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Five on Film: D&D and Indie Filmmaking With Zero Charisma Directors Katie Graham and Andrew Matthews

Five on Film: D&D and Indie Filmmaking With Zero Charisma Directors Katie Graham and Andrew Matthews


Five On Film is an occasional feature on “Hey You Geeks!!” where directors, writers, actors or just plain awesome advocates of geek culture are asked five questions in line with the theme of their current work. Starting this week, the “Hey You Geeks!!” column will be a bi-weekly companion to the “Hey You Geeks!!” Podcast, carrying over the theme of the week into bonus, in-depth and exclusive content. This weeks episode was the first Indie-Film Geek Out, so in this edition of Five On Film, I chat about Dungeons and Dragons and indie filmmaking with Zero Charisma Director Katie Graham and Writer/Director Andrew Matthews.

Zero Charisma made waves when it premiered at this years South by Southwest Film Festival in Austin, and ever since, has been eagerly anticipated by both film fans and gaming geeks alike. From the time its trailer hit the web earlier this year, the film has gained almost instant cult-like anticipation ahead of its inevitable release. Katie and Andrew talked with “Hey You Geeks!!” to answer some questions about tabletop gaming and movies, and a bonus question about when we might expect to see the film in a theater or on VOD in the near future.

Hey You Geeks: First and most importantly, what moved you to make a film with D&D and tabletop gaming as the backdrop for its events and characters?  

Andrew Matthews:  We really wanted to make a movie about the main character, Scott. He’s just a great archetype who rarely gets his own movie and when he is portrayed in film or TV, it’s usually with cartoonishly broad strokes. We loved the specificity of him, which also meant putting him in a world with which I was familiar enough to make it authentic. I’ve been playing D&D for over 20 years, so that’s a lot of experience and authority to draw from when trying to build a believable world. It’s also a very creative and imaginative world, which was important for the character. Making Scott a Game Master as opposed to, say, a music snob or a film buff allowed him to be something of an artiste–a passionate, hard-working creator with high principles and goals–but in a medium that most people don’t understand or see as absurd.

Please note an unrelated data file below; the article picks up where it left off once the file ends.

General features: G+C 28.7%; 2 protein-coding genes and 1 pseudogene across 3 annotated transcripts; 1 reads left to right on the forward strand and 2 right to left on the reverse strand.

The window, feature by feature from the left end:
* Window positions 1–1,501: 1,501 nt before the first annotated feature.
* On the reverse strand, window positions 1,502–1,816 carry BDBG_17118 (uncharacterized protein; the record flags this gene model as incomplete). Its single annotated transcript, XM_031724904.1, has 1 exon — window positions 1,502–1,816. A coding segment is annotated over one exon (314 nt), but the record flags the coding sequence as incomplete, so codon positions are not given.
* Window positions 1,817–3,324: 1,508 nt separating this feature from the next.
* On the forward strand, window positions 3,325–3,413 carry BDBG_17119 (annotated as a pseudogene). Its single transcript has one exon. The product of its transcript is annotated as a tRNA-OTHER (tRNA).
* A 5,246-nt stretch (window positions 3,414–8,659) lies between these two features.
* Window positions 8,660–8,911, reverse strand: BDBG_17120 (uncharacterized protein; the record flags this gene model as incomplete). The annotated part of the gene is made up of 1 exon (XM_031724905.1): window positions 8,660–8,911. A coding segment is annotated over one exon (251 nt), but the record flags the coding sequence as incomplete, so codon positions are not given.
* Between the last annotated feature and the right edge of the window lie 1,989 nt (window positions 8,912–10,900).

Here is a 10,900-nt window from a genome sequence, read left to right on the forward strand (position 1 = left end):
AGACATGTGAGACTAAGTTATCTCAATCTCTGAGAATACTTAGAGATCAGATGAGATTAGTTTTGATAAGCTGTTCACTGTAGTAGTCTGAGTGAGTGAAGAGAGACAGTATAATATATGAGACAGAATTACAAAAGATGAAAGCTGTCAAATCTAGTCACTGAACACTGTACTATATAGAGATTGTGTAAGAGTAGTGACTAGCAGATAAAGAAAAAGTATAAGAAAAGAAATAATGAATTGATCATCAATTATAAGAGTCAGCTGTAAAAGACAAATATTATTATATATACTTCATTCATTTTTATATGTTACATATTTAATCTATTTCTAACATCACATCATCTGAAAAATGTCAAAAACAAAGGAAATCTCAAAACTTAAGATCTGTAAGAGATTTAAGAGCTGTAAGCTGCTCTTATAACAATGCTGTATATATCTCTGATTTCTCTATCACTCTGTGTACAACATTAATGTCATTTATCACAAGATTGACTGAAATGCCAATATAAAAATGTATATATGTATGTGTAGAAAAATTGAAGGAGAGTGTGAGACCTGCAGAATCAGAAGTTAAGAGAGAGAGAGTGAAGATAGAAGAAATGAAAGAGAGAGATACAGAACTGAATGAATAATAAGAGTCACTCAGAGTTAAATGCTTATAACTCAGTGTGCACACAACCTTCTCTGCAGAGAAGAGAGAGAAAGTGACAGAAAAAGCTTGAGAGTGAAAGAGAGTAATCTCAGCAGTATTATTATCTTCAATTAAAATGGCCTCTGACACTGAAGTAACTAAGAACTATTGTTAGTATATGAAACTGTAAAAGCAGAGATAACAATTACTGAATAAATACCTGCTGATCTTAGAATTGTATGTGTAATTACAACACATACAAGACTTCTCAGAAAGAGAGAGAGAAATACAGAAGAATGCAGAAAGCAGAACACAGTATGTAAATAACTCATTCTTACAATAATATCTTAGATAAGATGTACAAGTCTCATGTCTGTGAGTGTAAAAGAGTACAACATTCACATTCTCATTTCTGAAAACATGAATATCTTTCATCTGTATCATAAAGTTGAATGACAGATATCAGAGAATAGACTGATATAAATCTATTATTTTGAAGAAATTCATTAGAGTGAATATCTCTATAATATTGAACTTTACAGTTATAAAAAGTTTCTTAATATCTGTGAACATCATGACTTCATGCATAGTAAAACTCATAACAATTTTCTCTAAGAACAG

HYG: The films title, Zero Charisma no doubt refers to the Dungeons and Dragon status Charisma 0, meaning azerocharisma_finalposter-768x1024__span character has been rendered helpless; withdrawn into a catatonic, coma-like stupor. Zero Charisma is also a well-timed insult Elliott slings at this brother (who play D&D at the beginning of the film) in E.T. How does the title relate, more personally, to the theme of your film?

Katie Graham: Well, obviously, this is a movie about a guy who has great difficulty getting along with people. His social skills are pretty poor–not just with authority figures or members of the opposite sex, but even within his own circle of friends, he’s something of an outsider. When throwing around potential titles, Zero Charisma stood out, because it was simultaneously a reference to RPGs, but also the main character’s main obstacle: his own personality. It was important that the title said, “This is not just a movie about gamers. This is about a very specific guy with very specific issues.” Ironically (and what we were hoping for when we cast lead actor Sam Eidson) is that the character is actually brimming with charisma. He’s blustering and offensive, but he’s also incredibly watchable, which is fortunate since he’s almost never not on screen.